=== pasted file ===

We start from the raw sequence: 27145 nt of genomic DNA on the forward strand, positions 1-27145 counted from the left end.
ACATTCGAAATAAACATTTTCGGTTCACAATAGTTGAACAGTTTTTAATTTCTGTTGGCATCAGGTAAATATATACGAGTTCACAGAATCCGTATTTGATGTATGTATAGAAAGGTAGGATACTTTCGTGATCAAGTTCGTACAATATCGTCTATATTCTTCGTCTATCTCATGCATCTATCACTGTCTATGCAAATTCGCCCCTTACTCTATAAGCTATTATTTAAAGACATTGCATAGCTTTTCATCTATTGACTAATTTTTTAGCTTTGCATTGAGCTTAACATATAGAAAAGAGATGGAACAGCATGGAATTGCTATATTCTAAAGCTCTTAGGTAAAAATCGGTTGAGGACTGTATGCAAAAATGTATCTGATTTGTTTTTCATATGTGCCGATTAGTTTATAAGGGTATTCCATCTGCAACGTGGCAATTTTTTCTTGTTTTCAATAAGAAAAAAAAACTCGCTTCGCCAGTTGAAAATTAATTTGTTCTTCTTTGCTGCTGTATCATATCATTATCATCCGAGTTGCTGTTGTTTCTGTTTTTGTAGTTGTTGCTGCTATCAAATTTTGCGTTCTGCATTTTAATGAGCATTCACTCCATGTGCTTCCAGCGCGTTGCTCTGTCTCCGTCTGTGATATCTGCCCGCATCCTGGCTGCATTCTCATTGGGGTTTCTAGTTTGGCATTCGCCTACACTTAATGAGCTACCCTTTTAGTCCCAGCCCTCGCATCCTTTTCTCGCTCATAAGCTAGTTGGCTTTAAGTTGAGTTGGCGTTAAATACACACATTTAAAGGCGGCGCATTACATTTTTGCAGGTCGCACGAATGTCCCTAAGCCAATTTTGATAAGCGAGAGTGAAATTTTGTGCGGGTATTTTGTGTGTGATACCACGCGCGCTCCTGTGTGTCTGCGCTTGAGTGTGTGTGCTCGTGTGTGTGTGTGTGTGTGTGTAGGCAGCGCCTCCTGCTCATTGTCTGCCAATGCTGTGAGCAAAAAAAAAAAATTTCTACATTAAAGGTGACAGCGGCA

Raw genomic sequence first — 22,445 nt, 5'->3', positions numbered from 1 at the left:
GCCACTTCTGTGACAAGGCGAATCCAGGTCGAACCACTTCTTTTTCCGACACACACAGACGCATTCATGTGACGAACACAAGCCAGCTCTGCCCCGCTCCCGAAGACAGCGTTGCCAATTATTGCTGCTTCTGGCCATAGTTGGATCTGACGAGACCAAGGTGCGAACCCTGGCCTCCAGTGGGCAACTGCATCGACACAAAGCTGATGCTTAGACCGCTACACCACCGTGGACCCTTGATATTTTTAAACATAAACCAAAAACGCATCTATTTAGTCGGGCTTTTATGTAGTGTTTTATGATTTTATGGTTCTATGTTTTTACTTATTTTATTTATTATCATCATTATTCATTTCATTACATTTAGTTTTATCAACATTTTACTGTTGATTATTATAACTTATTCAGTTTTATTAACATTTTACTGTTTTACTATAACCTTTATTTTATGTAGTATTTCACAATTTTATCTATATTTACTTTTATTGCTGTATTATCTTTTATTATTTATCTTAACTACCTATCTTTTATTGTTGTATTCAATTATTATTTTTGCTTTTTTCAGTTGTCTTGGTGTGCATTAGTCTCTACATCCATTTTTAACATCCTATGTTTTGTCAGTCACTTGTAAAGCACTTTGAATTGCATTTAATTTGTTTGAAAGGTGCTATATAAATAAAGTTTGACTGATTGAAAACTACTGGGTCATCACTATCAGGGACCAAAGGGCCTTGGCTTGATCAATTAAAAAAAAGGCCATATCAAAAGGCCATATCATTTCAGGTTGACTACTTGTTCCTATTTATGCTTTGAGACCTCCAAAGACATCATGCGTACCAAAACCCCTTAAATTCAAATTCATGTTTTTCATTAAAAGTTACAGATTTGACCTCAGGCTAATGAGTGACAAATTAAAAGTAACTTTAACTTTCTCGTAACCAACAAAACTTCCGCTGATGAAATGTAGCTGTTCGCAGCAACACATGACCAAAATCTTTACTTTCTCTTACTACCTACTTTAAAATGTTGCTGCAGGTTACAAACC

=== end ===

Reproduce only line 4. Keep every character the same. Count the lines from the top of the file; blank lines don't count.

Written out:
GCCACTTCTGTGACAAGGCGAATCCAGGTCGAACCACTTCTTTTTCCGACACACACAGACGCATTCATGTGACGAACACAAGCCAGCTCTGCCCCGCTCCCGAAGACAGCGTTGCCAATTATTGCTGCTTCTGGCCATAGTTGGATCTGACGAGACCAAGGTGCGAACCCTGGCCTCCAGTGGGCAACTGCATCGACACAAAGCTGATGCTTAGACCGCTACACCACCGTGGACCCTTGATATTTTTAAACATAAACCAAAAACGCATCTATTTAGTCGGGCTTTTATGTAGTGTTTTATGATTTTATGGTTCTATGTTTTTACTTATTTTATTTATTATCATCATTATTCATTTCATTACATTTAGTTTTATCAACATTTTACTGTTGATTATTATAACTTATTCAGTTTTATTAACATTTTACTGTTTTACTATAACCTTTATTTTATGTAGTATTTCACAATTTTATCTATATTTACTTTTATTGCTGTATTATCTTTTATTATTTATCTTAACTACCTATCTTTTATTGTTGTATTCAATTATTATTTTTGCTTTTTTCAGTTGTCTTGGTGTGCATTAGTCTCTACATCCATTTTTAACATCCTATGTTTTGTCAGTCACTTGTAAAGCACTTTGAATTGCATTTAATTTGTTTGAAAGGTGCTATATAAATAAAGTTTGACTGATTGAAAACTACTGGGTCATCACTATCAGGGACCAAAGGGCCTTGGCTTGATCAATTAAAAAAAAGGCCATATCAAAAGGCCATATCATTTCAGGTTGACTACTTGTTCCTATTTATGCTTTGAGACCTCCAAAGACATCATGCGTACCAAAACCCCTTAAATTCAAATTCATGTTTTTCATTAAAAGTTACAGATTTGACCTCAGGCTAATGAGTGACAAATTAAAAGTAACTTTAACTTTCTCGTAACCAACAAAACTTCCGCTGATGAAATGTAGCTGTTCGCAGCAACACATGACCAAAATCTTTACTTTCTCTTACTACCTACTTTAAAATGTTGCTGCAGGTTACAAACC